Published on Wednesday, 30 November -0001 00:00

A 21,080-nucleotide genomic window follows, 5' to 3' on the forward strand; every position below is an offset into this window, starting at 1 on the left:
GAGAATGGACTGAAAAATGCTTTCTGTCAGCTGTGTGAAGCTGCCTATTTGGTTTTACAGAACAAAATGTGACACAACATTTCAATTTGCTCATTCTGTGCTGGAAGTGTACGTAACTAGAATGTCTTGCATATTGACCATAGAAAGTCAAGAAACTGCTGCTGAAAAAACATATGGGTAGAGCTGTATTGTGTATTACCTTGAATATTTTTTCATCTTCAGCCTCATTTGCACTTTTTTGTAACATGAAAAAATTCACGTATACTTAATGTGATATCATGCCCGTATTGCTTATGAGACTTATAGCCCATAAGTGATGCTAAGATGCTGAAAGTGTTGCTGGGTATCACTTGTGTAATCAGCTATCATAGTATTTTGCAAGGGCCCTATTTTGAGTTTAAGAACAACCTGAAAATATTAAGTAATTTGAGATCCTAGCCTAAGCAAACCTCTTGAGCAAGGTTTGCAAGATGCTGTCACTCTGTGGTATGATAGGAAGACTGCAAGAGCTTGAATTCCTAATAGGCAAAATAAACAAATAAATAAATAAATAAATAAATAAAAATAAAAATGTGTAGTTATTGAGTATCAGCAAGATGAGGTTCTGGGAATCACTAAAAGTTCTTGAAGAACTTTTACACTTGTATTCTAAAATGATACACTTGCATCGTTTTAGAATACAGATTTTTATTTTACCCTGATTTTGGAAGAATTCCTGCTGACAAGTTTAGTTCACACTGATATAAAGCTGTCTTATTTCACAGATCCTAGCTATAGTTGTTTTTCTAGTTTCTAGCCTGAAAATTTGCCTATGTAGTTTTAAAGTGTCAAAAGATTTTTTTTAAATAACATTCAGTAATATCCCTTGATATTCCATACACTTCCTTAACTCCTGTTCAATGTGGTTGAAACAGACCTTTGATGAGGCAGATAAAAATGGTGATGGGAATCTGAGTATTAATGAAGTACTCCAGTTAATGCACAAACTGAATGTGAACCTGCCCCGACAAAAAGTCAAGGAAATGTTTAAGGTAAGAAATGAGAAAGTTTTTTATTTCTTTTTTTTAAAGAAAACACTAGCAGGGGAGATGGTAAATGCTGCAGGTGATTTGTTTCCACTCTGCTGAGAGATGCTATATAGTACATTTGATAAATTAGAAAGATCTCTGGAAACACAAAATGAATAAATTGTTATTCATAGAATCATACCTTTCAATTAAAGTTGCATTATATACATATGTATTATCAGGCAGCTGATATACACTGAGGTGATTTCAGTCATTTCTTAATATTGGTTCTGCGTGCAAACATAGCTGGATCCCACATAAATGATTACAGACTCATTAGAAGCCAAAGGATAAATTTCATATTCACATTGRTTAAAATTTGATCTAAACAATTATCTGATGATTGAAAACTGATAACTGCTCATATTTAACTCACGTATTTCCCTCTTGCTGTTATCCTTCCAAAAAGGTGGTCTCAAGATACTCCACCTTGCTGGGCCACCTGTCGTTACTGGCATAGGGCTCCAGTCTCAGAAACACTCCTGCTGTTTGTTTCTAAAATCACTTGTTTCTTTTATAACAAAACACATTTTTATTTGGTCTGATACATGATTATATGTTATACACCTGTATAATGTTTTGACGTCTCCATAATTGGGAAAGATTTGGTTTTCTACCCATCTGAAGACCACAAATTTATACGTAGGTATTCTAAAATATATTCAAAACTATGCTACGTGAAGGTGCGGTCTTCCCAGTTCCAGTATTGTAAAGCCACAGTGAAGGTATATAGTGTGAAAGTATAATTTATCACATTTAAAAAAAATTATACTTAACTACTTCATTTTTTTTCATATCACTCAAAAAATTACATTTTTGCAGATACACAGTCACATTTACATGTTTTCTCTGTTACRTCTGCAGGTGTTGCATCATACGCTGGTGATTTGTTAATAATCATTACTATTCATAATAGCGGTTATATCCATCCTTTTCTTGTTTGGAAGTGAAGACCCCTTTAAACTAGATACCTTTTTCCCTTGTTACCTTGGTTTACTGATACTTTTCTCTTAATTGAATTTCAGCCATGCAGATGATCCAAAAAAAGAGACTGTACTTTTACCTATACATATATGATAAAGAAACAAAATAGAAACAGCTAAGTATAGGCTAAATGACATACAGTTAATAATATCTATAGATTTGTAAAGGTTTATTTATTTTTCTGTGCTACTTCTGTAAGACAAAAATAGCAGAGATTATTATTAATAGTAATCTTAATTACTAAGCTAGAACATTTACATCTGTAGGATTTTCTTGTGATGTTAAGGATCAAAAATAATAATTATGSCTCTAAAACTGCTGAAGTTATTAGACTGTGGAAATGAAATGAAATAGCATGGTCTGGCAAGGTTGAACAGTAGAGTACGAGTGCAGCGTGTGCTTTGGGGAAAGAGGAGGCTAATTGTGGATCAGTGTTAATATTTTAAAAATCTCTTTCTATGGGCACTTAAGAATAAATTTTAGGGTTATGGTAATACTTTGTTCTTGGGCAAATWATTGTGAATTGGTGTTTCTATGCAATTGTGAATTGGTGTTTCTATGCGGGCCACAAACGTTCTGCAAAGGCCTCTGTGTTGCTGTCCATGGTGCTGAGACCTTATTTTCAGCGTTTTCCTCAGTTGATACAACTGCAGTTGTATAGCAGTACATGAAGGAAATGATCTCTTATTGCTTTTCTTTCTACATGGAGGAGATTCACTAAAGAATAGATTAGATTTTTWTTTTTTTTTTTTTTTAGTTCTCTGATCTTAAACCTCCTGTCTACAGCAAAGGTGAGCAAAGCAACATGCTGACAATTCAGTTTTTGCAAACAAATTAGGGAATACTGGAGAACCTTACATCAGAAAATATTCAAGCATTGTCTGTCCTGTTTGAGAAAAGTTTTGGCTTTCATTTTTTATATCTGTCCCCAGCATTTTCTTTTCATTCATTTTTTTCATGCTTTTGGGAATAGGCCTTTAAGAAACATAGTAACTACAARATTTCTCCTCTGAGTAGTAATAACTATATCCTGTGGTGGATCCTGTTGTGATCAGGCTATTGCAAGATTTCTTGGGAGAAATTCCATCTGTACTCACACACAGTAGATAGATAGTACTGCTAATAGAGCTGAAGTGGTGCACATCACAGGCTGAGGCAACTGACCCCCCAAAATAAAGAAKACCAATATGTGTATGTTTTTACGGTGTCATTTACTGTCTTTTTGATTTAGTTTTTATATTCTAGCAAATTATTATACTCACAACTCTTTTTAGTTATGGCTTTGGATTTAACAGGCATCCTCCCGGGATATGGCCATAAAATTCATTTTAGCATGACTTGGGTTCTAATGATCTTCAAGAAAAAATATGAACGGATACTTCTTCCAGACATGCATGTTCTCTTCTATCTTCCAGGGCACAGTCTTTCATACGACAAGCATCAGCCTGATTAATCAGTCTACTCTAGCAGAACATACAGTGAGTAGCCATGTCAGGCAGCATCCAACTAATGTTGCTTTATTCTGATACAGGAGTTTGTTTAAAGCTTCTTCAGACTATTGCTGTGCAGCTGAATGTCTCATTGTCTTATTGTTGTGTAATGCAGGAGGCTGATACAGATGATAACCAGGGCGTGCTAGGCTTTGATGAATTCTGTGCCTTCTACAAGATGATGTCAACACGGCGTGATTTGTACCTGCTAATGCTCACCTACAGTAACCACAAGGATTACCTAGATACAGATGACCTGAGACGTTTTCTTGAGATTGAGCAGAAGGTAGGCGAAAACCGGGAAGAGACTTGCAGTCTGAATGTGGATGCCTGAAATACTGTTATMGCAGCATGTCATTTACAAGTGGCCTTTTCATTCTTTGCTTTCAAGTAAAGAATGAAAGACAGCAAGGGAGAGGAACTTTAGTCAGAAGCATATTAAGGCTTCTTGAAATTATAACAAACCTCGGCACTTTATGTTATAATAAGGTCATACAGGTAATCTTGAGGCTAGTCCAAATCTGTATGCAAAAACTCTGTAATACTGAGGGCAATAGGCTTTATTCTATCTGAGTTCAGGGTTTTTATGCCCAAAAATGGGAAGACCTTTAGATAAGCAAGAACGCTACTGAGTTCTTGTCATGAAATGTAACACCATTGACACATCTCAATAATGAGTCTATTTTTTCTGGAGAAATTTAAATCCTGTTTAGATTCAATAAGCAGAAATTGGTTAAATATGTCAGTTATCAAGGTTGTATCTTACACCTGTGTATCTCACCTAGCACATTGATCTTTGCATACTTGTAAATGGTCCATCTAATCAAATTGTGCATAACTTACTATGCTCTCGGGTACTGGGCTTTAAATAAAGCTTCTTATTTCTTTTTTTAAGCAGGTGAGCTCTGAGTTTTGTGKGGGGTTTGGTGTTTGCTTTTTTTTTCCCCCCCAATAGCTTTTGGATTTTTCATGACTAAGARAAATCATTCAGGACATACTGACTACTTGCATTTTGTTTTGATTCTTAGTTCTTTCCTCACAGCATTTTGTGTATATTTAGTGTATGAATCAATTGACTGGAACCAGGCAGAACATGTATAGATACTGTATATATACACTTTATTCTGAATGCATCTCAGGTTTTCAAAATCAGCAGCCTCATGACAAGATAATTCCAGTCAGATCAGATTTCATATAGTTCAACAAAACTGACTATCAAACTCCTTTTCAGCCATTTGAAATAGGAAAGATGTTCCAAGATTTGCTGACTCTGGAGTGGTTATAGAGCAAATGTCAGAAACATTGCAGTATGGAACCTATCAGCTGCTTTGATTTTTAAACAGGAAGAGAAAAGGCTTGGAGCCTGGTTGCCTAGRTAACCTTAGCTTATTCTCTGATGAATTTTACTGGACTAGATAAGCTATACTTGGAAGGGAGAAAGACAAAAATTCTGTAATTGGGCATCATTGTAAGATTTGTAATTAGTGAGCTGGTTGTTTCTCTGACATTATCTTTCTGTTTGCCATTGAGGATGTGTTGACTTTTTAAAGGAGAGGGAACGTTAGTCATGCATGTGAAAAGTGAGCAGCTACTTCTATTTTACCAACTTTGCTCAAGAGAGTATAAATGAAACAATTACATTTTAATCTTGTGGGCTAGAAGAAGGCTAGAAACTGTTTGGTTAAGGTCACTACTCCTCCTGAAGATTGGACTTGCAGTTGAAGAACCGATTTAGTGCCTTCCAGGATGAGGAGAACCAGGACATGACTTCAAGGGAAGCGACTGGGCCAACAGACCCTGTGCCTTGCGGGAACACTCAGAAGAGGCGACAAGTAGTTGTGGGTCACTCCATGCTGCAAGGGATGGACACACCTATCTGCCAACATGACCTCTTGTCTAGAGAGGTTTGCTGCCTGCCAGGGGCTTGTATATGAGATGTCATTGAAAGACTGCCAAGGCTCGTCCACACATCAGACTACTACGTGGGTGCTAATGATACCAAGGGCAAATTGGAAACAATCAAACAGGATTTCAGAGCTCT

July kicked off national Alzheimer's disease awareness month, dedicated to the nearly 5.5 million adults in the United States suffering from the disease. A slowly progressive degenerative brain disease, Alzeheimer's disease (AD) is the leading cause of dementia in older adults. The syndrome, characterized by memory loss and other cognitive problems, eventually makes everyday activities, like remembering medications or appointments, troublesome. As AD advances, memory loss becomes more severe and interferes with everyday functions. Remembering to pay bills, finding the right words, and traversing familiar neighborhoods become issues. Additionally, people with AD experience problems with reasoning and judgment. Eventually, in the later stages of the disease, sufferers struggle with basic self cares such as brushing their teeth, getting dressed, and eating. People with AD usually live for eight to 20 years after the initial diagnosis. However, symptoms are often not recognized or are ignored for several years before the diagnosis. If symptoms are ignored, a crisis cannot be avoided. For this reason, family involvement is key to catching AD at an early stage and assuring a safe and happy life. Early symptoms include the need to rely more on notes and calendars, getting lost while driving, and repeating questions and comments. The symptoms of Alzheimer's disease are often predictable and are usually easier to manage in a familiar environment with a recognized caregiver. In contrast, hospitals are often disorienting and frightening for patients with AD, and symptoms of dementia may be exacerbated. Prudent health care planning improves the outpatient management of AD and limits the need for hospitalizations, which are often the result of an avoidable crisis. The University of Minnesota and the VA Medical Center are conducting research to find the cause of Alzheimer's disease. Lead by Karen Ashe, M.D., Ph.D., we study A beta molecules in the brain. Everyone produces these molecules, but when two or more of them stick together in a particular way, it can be dangerous. Such molecules may latch on to nerve cells, causing them to dysfunction and die, possibly leading to Alzheimer's. The Dementia Demonstration Project is based in seven VAs in the Upper Midwest and directed out of Minneapolis. A sample of all veterans 70 and over are screened with a simple mental status exam. For those with a positive screen, further evaluation is offered to determine whether they have dementia. The goal is to improve the recognition and diagnosis of dementia in primary care and to provide the assistance needed to manage the disease more effectively. The University of Minnesota is on the cutting edge of finding the cause of Alzheimer's disease and leading the way in promoting the early recognition of this life-altering disease. For more information on our latest research, visit www.memory.umn.edu/index. J. Riley McCarten, M.D., is assistant professor of neurology at the University of Minnesota Medical School and director of the Memory Clinic and N. Bud Grossman Center for Memory Research and Care.